Thursday, March 29, 2007
What was your ‘introduction’ to church?
Last December 2, which was a Saturday, I received a call from church friends back in my boyhood home of Cleveland, Miss., saying that their mother had passed away and the local minister was away caring for ill members of his wife’s family, so could I come over the next afternoon and conduct their mother’s funeral. I was glad to do so, except I could not conduct our morning service here and get to Cleveland in time for the service they had set (and announced in the newspaper).
So with some quick telephone calls it was arranged that the substitute minister going to Cleveland would come to Holly Springs and I would conduct both the Sunday service and the funeral in Cleveland. Both congregations would be surprised, but I felt that under the circumstances, everybody could weather the shock.
My Cleveland friends no longer lived there, and if I were ever to see them again, this would be the chance — not to mention all the other Delta folks I knew would be there for the funeral. I had grown up with Mary, Kim, Melinda, and Charles Glassco — Charles and I had been in the same class from nursery school through college. Their parents had been close friends and neighbors of my family. So, of course, I wanted to go.
Besides this, Nell Busby Glassco, whose service I would be conducting, had been my first Sunday school teacher. By chance I had happened to leaf through the “baby book” my mother kept in my early years, where she had recorded vital statistics, cute sayings, etc. In it I happened across the story of my first trip to Sunday school. I was two-and-a-half. Mama wrote, “I took Milton to Sunday school this morning. I got him settled and then slipped out. I stayed in the hall for awhile and didn’t hear him cry. When I went back for him, he was just sobbing! But it wasn’t long before he was asking, ‘When can I go back to Sunday school?’ And then little remarks crept out like, ‘You have to be quiet at Sunday school.’”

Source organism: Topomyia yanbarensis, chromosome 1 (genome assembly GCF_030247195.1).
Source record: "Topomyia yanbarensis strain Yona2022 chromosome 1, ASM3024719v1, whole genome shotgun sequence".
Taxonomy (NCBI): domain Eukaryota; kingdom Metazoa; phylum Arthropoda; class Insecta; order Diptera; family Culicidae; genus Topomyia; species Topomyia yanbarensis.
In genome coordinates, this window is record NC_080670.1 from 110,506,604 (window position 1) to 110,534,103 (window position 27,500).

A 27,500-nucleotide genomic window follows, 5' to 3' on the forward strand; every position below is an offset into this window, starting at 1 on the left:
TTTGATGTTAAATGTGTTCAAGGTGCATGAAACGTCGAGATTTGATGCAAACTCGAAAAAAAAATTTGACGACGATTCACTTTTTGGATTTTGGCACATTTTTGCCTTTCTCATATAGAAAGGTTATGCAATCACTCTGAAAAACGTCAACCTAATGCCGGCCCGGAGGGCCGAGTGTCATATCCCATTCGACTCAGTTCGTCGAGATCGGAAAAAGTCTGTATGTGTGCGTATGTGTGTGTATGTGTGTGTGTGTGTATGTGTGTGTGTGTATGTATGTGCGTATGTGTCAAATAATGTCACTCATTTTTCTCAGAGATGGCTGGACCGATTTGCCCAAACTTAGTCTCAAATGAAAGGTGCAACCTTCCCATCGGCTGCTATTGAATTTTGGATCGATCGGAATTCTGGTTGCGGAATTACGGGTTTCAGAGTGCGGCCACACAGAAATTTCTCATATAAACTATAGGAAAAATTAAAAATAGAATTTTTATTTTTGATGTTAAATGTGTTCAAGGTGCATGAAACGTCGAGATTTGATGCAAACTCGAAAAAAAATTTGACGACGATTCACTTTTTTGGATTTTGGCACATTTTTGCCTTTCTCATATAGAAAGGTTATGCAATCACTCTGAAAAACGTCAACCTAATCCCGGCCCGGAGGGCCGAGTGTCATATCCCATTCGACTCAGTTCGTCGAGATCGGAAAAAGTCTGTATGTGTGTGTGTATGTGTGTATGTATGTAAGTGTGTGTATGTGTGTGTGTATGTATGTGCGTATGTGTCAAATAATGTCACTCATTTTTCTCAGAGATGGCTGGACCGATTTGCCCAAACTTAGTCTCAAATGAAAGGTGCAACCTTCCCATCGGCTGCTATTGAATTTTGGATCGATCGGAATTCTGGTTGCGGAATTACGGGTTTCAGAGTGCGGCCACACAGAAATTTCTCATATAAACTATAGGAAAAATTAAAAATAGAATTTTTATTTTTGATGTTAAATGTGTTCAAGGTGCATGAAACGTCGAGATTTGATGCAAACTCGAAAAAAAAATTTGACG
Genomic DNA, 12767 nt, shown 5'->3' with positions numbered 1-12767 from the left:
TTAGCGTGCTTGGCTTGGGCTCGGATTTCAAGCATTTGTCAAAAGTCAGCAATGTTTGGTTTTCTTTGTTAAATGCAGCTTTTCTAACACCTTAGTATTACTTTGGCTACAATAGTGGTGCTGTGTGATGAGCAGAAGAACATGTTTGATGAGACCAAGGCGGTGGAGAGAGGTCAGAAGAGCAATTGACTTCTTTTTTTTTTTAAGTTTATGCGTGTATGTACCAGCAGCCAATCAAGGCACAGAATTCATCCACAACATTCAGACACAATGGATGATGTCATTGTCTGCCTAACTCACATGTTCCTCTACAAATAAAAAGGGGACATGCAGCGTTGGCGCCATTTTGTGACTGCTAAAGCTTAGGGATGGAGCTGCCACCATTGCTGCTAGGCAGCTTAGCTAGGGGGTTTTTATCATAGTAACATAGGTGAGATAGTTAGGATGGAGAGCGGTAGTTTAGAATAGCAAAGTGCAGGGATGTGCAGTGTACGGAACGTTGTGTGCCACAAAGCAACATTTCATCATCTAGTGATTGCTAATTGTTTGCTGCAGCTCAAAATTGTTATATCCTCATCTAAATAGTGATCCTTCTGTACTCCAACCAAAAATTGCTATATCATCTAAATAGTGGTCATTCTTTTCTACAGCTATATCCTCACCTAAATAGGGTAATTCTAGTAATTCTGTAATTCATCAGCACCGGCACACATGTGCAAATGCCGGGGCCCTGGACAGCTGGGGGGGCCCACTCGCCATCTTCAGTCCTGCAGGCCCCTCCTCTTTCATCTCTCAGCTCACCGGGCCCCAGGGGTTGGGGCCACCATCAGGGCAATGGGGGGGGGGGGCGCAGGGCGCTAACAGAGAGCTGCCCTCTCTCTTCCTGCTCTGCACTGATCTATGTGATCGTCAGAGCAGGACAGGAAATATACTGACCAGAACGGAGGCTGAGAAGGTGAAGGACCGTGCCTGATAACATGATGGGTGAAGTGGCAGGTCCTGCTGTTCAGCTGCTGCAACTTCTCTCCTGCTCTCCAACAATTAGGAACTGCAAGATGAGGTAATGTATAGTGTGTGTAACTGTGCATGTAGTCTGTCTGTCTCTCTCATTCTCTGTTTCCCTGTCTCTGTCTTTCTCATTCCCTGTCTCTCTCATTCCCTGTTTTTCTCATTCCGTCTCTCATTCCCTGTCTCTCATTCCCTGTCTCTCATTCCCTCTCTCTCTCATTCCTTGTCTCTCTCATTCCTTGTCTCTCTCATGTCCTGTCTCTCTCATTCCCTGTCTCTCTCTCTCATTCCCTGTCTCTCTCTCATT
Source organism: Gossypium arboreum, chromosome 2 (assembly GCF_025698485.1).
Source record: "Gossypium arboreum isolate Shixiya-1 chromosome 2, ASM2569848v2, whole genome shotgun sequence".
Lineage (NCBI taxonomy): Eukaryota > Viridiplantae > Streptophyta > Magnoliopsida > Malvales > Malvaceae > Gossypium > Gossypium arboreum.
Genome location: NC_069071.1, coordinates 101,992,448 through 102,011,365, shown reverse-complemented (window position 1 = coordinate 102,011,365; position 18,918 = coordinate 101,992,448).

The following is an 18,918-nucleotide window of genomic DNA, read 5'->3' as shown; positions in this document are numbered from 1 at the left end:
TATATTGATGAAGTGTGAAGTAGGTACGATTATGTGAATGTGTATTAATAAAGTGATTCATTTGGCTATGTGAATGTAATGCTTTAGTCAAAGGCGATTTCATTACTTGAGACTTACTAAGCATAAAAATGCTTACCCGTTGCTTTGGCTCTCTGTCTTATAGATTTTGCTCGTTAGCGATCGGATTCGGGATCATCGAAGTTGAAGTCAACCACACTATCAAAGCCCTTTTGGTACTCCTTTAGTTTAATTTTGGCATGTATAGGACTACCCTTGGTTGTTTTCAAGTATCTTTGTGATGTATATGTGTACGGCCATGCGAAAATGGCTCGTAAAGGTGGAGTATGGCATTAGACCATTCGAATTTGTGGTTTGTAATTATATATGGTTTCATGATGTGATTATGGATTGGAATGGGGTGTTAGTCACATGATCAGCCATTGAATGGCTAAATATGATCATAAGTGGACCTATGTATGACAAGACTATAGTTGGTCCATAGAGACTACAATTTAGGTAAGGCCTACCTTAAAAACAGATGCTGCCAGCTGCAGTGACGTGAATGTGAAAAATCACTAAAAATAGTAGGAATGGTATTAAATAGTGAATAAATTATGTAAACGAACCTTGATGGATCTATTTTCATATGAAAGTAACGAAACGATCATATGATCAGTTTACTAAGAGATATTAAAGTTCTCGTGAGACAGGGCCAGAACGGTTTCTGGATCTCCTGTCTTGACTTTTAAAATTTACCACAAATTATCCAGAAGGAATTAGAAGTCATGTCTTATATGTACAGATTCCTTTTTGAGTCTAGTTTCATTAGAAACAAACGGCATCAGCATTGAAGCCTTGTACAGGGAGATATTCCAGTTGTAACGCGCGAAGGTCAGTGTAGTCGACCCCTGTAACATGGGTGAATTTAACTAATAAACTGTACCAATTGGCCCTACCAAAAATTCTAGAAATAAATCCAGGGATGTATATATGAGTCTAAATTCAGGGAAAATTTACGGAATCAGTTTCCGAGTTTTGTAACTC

The next week Mama took me back and got me started pasting and coloring pictures. Next, and — I have to share the whole truth, Mama wrote — and I quote her words exactly: “Then I went to get a drink!” (I know I must have tried her nerves, but I am sure she meant a Coca-Cola—as Cleveland Presbyterians were not then so liberated as to serve more interesting refreshments at church before 12 o’clock!) “So when I came back,” she noted, “Milton was crying again, but the teacher said “he had done better, and on the way home he wanted to know where Mrs. Glassco lived.”
Mrs. Glassco, of course, was Nell, whose funeral — 52 years later — I had been asked to perform. How strange that I had been reading about her kindness in “socializing” me to Sunday school — not to mention soothing my anxious mother!
I record all this, not to bore you with incidents of my very ordinary childhood, but to remark that we so often pay little honor to those who help us through the “passages” of our lives — especially those that take place when we are young. Of course, psychologists say that these are formative and carry over consciously and subconsciously for years to come. They are supremely important, and yet — as in my case — if Mama had not written the story down, I was too small to remember.
But what if this preacher’s introduction to “church” had been negative? Would I ever have been writing a column such as this or doing the work that I do had not Nell Glassco welcomed me and made me feel at home in that old church that is so dear to my heart? I told the story at her funeral.
She did many things in life that were far more noteworthy, and we mentioned those things, too. But of all the things she did — and Nell was part of my church experience all my life in Cleveland — the kindness and skill she brought to bear on my behalf were surely the most important for me.
Never say that what you do in the kingdom of God is unimportant. In fact, I submit that the church’s most important (though not most visible) work is in the nursery, not in the pulpit. Jesus said, “Suffer the little children to come unto me, and forbid them not, for of such is the kingdom of heaven.” That is how that verse played out in my life. And because it happened this way I shall always be profoundly grateful.
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